By Kevin Rock Rowan

It is now 1998 and the turn of the millennium is just around the corner. The pressure is on for us to affirm that we are technologically, socially and intellectually enlightened enough to be worthy of passage into the 21st century. The pressure is also on to make epic plans for New Year's Eve 1999, which is being anticipated as the biggest party in a thousand years (I hear New Year's 999 was a real ripper). Of course most of us will probably wind up doing the same old thing: go to house- party, drink beer, count down to midnight, drink more beer, pass out, wake up, go home, spend most of January 1, 2000, in bed with a hangover.

As far as asserting our technological, social and intellectual enlightenment, it seems to me that a hallmark of modern western society is the tendency to down-play those instincts, actions and rituals that suggest that human beings really haven't changed that much in the last, oh, three or four thousand years. A prime example of our need to justify primal behavior is the modernization of ancient, Pagan-like rituals. Look at the aforementioned standard New Year's celebration: welcoming the arrival of a new season by gathering in large groups, shouting, singing, consuming mass amounts of fermented beverages and carrying on with outlandish and lewd behavior. Let's not kid ourselves: human beings have been doing this for thousands of years. Other delightful--although sometimes more subtle in their reflection of ancient behavior--modernized Pagan rituals of note: Halloween, civil riots, Hockey Night in Canada, The People's Court, and World Fairs (remember Expo 86?). Its creepy, how we hide prehistoric-like ritualistic activities behind a flimsy veneer of cultural refinement.

If we look at how all of these bizarre modernized rituals are related, I believe that it is possible to draw some rather insignificant conclusions regarding sociology, developmental psychology and human behavior in general. It seems that there is some sort of primitive human drive--some crude, primal instinct-- that compels us to disregard our more sophisticated dispositions, regress back to our uncivilized roots, gear up in strange outfits and go completely nuts. And we're not just talking once a year holidays and major festivals here: if you really think about it, you'll see that this behavior occurs much more frequently than one might believe. A few examples: when I get all geared up to go mountain biking--helmet, gloves, biking shorts, cool shades-- I'm no longer just another menace to my own safety out on the trails, but I'm transformed into some sort of wheeled kamikaze. When I squeeze into my wetsuit in preparation for an epic session out in the pounding surf I become... Batman! Not that Batman ever surfs, but I somehow always fancy myself looking a little like the Caped Crusader whenever I don my wetsuit. When I gear up for a hockey game in so much equipment that I could probably be hit by a bus and walk away from it, I become a post-modern gladiator, clad in a suit of armour and heading out onto a field of ice to do battle against my deadly enemies. Oh, the drama!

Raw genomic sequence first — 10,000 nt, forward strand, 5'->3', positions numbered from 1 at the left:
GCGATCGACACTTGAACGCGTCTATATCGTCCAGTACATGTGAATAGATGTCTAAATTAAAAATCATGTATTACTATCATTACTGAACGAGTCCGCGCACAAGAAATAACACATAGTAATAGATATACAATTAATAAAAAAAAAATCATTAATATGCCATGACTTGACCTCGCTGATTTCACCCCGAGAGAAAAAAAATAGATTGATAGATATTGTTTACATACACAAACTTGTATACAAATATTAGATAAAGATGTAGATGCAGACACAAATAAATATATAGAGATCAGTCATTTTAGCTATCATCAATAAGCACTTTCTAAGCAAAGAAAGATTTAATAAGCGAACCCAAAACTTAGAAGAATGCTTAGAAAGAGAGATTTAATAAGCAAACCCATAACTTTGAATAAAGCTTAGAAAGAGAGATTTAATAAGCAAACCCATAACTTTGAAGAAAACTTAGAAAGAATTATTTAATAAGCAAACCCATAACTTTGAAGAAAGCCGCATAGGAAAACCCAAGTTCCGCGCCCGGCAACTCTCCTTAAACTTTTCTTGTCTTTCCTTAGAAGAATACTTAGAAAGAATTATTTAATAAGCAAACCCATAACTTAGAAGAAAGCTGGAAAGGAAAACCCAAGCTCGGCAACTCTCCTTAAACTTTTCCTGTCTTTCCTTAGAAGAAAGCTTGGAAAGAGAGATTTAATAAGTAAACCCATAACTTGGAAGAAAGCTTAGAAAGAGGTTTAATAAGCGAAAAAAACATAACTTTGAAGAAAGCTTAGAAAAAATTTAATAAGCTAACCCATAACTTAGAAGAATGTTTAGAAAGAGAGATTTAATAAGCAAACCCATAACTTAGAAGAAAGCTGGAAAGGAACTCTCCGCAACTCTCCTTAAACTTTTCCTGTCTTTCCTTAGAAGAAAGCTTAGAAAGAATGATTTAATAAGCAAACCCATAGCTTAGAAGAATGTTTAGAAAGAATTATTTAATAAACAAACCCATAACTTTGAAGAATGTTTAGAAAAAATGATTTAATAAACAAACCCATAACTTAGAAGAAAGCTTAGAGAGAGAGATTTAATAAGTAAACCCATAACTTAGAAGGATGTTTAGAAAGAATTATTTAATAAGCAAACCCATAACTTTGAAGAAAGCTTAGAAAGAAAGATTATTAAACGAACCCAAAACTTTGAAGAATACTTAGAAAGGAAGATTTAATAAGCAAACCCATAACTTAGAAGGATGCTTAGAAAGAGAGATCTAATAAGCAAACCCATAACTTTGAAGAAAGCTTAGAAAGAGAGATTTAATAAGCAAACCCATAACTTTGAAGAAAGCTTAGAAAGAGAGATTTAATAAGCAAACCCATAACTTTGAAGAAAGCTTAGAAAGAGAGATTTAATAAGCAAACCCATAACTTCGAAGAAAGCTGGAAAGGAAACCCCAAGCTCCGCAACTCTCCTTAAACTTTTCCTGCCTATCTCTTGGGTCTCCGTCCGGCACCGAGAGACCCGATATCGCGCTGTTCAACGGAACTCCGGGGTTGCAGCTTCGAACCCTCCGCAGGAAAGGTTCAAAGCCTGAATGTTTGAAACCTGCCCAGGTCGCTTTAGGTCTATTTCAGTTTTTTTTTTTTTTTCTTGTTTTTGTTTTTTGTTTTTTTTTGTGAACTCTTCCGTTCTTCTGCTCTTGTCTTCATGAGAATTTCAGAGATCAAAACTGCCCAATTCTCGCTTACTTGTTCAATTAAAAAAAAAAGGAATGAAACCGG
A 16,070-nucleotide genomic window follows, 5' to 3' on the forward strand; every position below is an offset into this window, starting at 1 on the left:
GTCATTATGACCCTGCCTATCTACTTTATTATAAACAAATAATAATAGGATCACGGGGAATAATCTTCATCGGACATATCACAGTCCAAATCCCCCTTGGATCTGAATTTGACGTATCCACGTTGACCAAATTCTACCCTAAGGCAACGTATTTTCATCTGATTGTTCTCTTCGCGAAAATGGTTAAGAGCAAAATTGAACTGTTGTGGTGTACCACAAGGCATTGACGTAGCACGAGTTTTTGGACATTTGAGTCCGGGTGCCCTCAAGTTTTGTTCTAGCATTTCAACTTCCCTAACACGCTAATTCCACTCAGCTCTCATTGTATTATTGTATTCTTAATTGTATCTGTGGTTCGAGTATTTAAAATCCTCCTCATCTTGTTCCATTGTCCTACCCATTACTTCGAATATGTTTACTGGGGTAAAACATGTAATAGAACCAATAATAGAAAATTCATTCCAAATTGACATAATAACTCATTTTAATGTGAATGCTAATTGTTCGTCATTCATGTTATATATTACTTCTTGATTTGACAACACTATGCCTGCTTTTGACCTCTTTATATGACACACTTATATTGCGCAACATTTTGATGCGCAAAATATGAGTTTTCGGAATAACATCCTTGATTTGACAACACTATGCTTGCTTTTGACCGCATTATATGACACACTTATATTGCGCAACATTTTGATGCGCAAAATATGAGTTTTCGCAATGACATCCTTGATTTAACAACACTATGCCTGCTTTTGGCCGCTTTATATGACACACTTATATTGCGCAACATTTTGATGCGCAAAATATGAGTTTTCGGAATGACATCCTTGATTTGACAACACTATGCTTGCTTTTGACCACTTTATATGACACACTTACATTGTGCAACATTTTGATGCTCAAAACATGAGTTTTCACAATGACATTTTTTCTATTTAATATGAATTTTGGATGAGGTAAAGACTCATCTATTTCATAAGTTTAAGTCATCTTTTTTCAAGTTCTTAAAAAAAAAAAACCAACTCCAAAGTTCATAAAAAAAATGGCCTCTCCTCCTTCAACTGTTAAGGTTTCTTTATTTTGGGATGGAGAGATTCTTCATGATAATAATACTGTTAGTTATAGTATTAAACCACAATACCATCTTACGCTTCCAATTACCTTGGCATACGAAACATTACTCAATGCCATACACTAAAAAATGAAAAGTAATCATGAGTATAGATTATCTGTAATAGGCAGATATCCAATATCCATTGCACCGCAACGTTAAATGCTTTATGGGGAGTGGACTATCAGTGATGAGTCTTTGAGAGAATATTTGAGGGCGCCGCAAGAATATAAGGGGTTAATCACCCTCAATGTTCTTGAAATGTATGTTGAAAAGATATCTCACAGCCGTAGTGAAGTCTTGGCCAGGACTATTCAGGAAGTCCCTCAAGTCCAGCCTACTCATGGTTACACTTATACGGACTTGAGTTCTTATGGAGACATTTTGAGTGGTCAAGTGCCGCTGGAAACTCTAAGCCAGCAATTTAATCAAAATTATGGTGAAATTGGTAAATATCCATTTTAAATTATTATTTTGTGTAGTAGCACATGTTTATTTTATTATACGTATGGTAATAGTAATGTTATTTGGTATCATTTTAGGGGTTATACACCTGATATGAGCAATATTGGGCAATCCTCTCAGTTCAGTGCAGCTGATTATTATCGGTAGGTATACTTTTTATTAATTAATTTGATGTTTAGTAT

Snow boarding, skiing, jogging, skateboarding, pumping iron at the gym, formal evening wear--its almost frightening, the bizarre costumes required for common activities. And then there is the simplest yet most frightening activity-related outfit of all: the Speedo swimsuit. I suppose all of these strange costumes and outfits can be justified by serving a specific purpose. Although I'm not sure if the prevention of mid-thigh tan lines is sufficient enough justification for the use of Speedos by 350 pound tourists.

So, just where does all this sociological soul-searching leave us? Teetering on the brink of the year 2000 with a hundred years of 20th century technological, social and cultural advancement under our belts--yet we are left with the nagging uncertainty that maybe we aren't all that different from our ancestors, riding around on horseback beating each other with long wooden poles, or rubbing two sticks together to start a fire and cook up a big old hunk of woolly mammoth for dinner. You can believe whatever you want, but just to be on the safe side you really should stock up on Aspirin, Tylenol or your own personal headache remedy of choice. The way things are going, you'll probably need it on January 1, 2000.

KRR



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